Traditional Japanese Diet Reduces Breast Cancer Incidence and Mortality, Study Suggests

A Japan study suggests, based on the results of a longitudinal analysis, that a traditional Japanese diet or TJD seems to reduce breast cancer incidence and mortality.

The traditional Japanese diet or TJD mainly consist of a staple food such as – steamed rice or soba, ramen, or udon noodles, soup (miso, vegetable, or noodle), main dish (fish, seafood, tofu, or natto with small amount of meat, poultry, or egg), and side dishes (vegetables, wild plants, seaweed, and raw or pickled fruit).

Photo: Traditional Japanese Diet | InStyleHealth


Researchers evaluated the longitudinal correlation between TJD score and the incidence and mortality of breast cancer in an ecological study. Experts obtained food supply and breast cancer incidence and mortality by country from an international database.

The TJD score by country was calculated from nine food groups, with the total score ranging from -9 to 9: higher scores indicated greater adherence to a traditional Japanese diet.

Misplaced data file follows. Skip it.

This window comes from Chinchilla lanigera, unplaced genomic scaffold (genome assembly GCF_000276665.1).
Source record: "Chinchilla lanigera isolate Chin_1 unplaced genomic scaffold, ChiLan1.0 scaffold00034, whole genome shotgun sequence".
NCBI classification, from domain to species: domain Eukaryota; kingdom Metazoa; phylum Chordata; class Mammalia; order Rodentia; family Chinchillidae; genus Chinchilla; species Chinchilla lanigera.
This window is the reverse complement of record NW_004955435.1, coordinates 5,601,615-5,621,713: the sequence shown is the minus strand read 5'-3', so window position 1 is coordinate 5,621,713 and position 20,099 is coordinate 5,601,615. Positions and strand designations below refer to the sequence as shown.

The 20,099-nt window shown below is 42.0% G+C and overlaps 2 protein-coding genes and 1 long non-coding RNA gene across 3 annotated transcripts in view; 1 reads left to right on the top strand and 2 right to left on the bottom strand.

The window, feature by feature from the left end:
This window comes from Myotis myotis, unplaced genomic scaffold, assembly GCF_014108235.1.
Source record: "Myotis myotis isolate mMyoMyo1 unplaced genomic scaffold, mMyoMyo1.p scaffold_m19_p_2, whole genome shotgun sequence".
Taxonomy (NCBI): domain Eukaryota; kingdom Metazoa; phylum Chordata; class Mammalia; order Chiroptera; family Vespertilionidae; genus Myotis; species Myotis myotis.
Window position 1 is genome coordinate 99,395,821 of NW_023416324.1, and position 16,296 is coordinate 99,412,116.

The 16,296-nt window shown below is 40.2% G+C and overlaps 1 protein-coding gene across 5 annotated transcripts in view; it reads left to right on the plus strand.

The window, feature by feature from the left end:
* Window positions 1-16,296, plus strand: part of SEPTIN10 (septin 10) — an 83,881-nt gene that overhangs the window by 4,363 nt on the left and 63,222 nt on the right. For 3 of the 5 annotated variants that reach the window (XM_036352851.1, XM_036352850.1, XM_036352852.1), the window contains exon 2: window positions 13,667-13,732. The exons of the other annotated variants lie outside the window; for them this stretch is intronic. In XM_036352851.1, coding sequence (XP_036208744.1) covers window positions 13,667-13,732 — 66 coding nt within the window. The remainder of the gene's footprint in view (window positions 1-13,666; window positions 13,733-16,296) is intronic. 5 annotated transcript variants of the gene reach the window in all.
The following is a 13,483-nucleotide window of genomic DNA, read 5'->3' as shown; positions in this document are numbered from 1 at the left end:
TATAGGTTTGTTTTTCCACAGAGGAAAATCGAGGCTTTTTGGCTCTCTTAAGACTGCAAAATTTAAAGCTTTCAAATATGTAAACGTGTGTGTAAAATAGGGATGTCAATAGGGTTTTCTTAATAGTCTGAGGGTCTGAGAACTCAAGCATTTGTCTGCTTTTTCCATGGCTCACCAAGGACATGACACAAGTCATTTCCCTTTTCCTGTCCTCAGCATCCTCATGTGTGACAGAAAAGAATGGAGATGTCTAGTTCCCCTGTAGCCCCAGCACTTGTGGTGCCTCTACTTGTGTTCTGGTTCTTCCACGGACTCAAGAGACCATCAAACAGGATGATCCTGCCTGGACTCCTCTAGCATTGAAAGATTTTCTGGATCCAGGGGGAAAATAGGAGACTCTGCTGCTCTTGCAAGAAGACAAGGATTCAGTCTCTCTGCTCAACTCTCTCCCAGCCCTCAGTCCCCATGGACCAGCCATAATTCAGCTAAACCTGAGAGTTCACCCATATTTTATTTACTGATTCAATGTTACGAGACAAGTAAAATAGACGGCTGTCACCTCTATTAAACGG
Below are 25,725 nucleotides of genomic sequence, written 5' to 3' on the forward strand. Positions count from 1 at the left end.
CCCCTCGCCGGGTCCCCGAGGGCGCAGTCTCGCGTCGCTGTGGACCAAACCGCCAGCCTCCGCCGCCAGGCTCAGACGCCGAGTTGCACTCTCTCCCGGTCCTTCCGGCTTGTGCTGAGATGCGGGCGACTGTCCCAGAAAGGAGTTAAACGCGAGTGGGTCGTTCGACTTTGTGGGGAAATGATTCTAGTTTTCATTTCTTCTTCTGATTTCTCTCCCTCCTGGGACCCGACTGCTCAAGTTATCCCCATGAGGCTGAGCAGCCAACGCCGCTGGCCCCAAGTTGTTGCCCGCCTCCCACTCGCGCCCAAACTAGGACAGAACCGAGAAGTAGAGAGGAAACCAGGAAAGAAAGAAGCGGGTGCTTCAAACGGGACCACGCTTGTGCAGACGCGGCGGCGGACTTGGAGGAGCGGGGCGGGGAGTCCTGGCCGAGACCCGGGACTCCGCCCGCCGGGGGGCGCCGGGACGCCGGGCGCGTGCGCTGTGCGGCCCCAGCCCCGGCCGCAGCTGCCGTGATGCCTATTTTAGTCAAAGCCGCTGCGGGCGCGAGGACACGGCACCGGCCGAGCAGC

Experts analyzed longitudinal correlations of interaction between TJD score and fiscal year on breast cancer incidence and mortality in 139 countries with populations of 1 million or more. They also evaluated the correlations utilizing four linear mixed-effects models with different adjustment covariables.

Throughout 1990 – 2017, many countries with high traditional Japanese diet (TJD) scores revealed lower distributions of breast cancer incidence and mortality.

With longitudinal analysis utilizing a linear mixed-effect model controlled for socioeconomic and lifestyle covariables, the interaction between TJD score and fiscal year revealed a significant association with a decrease in breast cancer incidence and mortality.

The researchers said that the traditional Japanese diet is considered one of the important factors of health and longevity in Japanese people, while noting that breast cancer is still the most common cancer among women across the globe.

 

Source: Eur J Clin Oncol 2021;75:929-936

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